Research suggests that not sleeping through the night is common among babies for the first year or two. These frequent awakenings may help to protect against sudden infant death syndrome (SIDS).
Typically, newborns awaken more often during the night than older babies do, but this can vary according to their developmental stage. For example, at age 6 to 9 months, many babies experience major changes in their abilities (sitting, crawling, and so on), so settling into sleep can be a challenge. Although sleep habits typically return to “normal” once these milestones are achieved, this is often a time when parents consider a form of sleep training.
What does the evidence show about sleep training?
Sleep training—teaching your child to “self-soothe” and sleep alone for longer periods of time—is controversial. Experts disagree on its value. And little or no evidence exists showing that babies need it to develop good sleep habits.
If I choose sleep training, when should it start?
Generally, no method of sleep training should be considered before age 6 months. Sleep training has been shown to be ineffective when implemented sooner and equally as important, babies need to awaken to eat. Nighttime feedings can provide as much as one-third of a baby’s daily intake, making them just as important as daytime feedings. To get the calories needed to grow, all newborns (whether breastfed or formula-fed) need to eat every 1–3 hours, or 8–12 times per 24-hour period.
- Be consistent with baby’s schedule. You don’t need to plan your baby’s day down to the minute but try to be consistent with meal, nap and bed times.
- Don’t skip naps. If a baby doesn’t nap well during the day, chances are he’ll be overtired and overstimulated before bedtime, making it hard to fall asleep. At 6 months, your baby should still be napping twice a day for 1.5-2 hours. Ideally, it’s best for babies to nap in their cribs versus in a car seat or stroller.
- Follow a bedtime routine. Develop a simple bedtime routine that helps your baby wind down and get ready for bed. No matter what your routine includes, try to do it in the same order every night since babies respond well to consistent routines and schedules.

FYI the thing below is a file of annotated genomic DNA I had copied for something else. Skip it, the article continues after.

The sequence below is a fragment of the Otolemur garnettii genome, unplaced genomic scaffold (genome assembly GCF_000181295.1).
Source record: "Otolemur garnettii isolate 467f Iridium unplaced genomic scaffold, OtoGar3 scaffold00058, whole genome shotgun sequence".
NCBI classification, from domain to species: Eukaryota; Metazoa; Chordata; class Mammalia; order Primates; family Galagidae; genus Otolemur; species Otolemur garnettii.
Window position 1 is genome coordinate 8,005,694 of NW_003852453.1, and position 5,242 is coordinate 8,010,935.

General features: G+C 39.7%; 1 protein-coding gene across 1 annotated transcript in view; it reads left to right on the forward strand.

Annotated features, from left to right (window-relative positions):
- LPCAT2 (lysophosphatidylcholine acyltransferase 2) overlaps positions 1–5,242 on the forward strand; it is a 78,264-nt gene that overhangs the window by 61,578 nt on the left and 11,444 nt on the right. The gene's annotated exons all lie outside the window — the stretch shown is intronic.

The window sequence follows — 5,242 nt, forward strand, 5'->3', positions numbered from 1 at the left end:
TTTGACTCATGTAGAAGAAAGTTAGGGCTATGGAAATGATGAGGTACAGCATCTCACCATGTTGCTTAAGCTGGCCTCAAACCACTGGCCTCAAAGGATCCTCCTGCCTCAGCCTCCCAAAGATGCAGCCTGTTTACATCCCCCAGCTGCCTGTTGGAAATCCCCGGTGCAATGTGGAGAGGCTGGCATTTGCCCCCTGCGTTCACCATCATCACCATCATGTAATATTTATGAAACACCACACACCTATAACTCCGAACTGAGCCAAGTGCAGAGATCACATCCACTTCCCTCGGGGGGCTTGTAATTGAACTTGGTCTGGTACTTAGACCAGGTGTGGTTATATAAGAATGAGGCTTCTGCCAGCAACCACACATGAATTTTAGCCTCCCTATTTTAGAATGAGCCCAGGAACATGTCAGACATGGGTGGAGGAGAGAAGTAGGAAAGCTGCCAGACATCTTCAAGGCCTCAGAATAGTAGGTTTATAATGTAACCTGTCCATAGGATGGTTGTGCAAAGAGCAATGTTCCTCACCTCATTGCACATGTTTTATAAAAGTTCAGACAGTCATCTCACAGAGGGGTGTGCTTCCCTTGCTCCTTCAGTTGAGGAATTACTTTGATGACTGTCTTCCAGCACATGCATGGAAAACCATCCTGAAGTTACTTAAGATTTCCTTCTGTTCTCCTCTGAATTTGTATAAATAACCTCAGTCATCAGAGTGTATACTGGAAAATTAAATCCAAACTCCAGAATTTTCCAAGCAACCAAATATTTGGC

- Watch for sleep signals. If you notice your baby’s fussy and rubbing her eyes around 6:30 p.m. each night, start your bedtime routine at 6 p.m. While your baby’s bedtime may seem early to you, the key is to have her in bed before she becomes so tired that tears and tantrums start.
- Encourage your baby to fall asleep on her own. In order to sleep through the night, your baby must learn to fall asleep on her own. This will take some practice so be patient. Try placing her in the crib before she nods off in your arms. If she cries, the next move is up to you, but give her a few minutes to see if she’s having a hard time or is just fussing a bit before settling herself down to sleep.
- Keep the mood mellow in baby’s room at night. When feeding or taking care of your baby’s needs at night, be sure to keep the lights dim, speak in a quiet voice, and move about in a calm, relaxed manner. This will help remind your baby that it’s time to sleep not play.
What are some sleep-training methods?
Like most aspects of parenting, there is no one size fits all approach when it comes to sleep training. Here are some popular techniques:
- The Fading-Sleep Method: Help your baby fall asleep by rocking or feeding her. Over time, you gradually do less and less rocking or feeding. For example, you might shorten the amount of time you rock each night until you are rocking for only a few minutes.
- The Pick-Up-Put-Down Method: When it’s time to sleep and your baby is fussing, pick him up and comfort him until he’s calm and drowsy. Then put him back in his crib, repeating until your baby is asleep.
- The Chair Method: After doing your normal bedtime routine, put a chair very near the crib and sit on it while your baby falls asleep. Try not to give her attention—you are there simply to reassure her. Each night you move the chair further away from the crib until you are right outside the door.
- The “Ferberizing” Method: Allow your baby to cry while checking on him at intervals. When you check in, you don’t pick him up or engage him but reassure him using your voice and a loving pat. As the nights pass, gradually increase the amount of time between your check-ins.
- Cry It Out: Put your baby to bed awake and then leave the room without returning for checks. If your baby cries, don’t go in to check on her—instead, you let her “cry it out” on her own. (Note: Because crying may signify that the baby is experiencing stress, opponents consider this method harsh and potentially damaging. They believe effects may include brain changes during a critical growth period due to elevated cortisol levels from stress-induced crying, babies learning to “shut down” in response to distress, and babies learning that they cannot trust their environment and caregivers since their crying is unanswered.)
It’s hard to evaluate the long-term effects of “cry it out” or any other sleep training technique because a host of other factors influence infant and child development, both physically and psychologically. If you’re feeling unsure about which method is best for your baby or debating if sleep training is even necessary, consult your pediatrician.
For tips on keeping your baby's sleep environment safe, read this.